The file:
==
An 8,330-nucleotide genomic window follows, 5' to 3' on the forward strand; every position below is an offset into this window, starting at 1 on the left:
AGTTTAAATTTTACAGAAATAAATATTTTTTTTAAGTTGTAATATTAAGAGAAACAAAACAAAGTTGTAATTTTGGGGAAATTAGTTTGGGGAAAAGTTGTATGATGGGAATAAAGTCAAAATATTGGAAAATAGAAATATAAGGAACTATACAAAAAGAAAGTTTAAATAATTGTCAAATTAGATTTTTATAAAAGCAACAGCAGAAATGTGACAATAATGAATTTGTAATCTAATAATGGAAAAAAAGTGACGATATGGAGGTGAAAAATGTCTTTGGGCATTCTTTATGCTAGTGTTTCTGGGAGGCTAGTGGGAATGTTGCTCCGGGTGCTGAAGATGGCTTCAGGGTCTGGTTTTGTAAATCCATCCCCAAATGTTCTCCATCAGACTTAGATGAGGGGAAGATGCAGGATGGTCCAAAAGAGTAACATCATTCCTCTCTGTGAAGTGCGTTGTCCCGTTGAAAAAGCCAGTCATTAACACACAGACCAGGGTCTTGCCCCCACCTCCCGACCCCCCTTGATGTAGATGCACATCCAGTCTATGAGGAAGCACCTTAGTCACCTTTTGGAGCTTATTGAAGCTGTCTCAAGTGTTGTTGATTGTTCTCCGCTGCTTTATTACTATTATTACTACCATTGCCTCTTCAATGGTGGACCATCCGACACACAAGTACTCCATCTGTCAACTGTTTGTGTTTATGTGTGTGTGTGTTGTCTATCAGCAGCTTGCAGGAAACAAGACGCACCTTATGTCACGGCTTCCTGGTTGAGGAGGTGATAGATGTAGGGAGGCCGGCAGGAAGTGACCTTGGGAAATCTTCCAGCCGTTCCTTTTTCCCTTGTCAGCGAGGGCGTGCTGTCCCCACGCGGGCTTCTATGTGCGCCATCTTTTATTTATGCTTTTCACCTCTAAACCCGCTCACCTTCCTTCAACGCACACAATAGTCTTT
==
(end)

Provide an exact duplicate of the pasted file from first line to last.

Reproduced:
An 8,330-nucleotide genomic window follows, 5' to 3' on the forward strand; every position below is an offset into this window, starting at 1 on the left:
AGTTTAAATTTTACAGAAATAAATATTTTTTTTAAGTTGTAATATTAAGAGAAACAAAACAAAGTTGTAATTTTGGGGAAATTAGTTTGGGGAAAAGTTGTATGATGGGAATAAAGTCAAAATATTGGAAAATAGAAATATAAGGAACTATACAAAAAGAAAGTTTAAATAATTGTCAAATTAGATTTTTATAAAAGCAACAGCAGAAATGTGACAATAATGAATTTGTAATCTAATAATGGAAAAAAAGTGACGATATGGAGGTGAAAAATGTCTTTGGGCATTCTTTATGCTAGTGTTTCTGGGAGGCTAGTGGGAATGTTGCTCCGGGTGCTGAAGATGGCTTCAGGGTCTGGTTTTGTAAATCCATCCCCAAATGTTCTCCATCAGACTTAGATGAGGGGAAGATGCAGGATGGTCCAAAAGAGTAACATCATTCCTCTCTGTGAAGTGCGTTGTCCCGTTGAAAAAGCCAGTCATTAACACACAGACCAGGGTCTTGCCCCCACCTCCCGACCCCCCTTGATGTAGATGCACATCCAGTCTATGAGGAAGCACCTTAGTCACCTTTTGGAGCTTATTGAAGCTGTCTCAAGTGTTGTTGATTGTTCTCCGCTGCTTTATTACTATTATTACTACCATTGCCTCTTCAATGGTGGACCATCCGACACACAAGTACTCCATCTGTCAACTGTTTGTGTTTATGTGTGTGTGTGTTGTCTATCAGCAGCTTGCAGGAAACAAGACGCACCTTATGTCACGGCTTCCTGGTTGAGGAGGTGATAGATGTAGGGAGGCCGGCAGGAAGTGACCTTGGGAAATCTTCCAGCCGTTCCTTTTTCCCTTGTCAGCGAGGGCGTGCTGTCCCCACGCGGGCTTCTATGTGCGCCATCTTTTATTTATGCTTTTCACCTCTAAACCCGCTCACCTTCCTTCAACGCACACAATAGTCTTT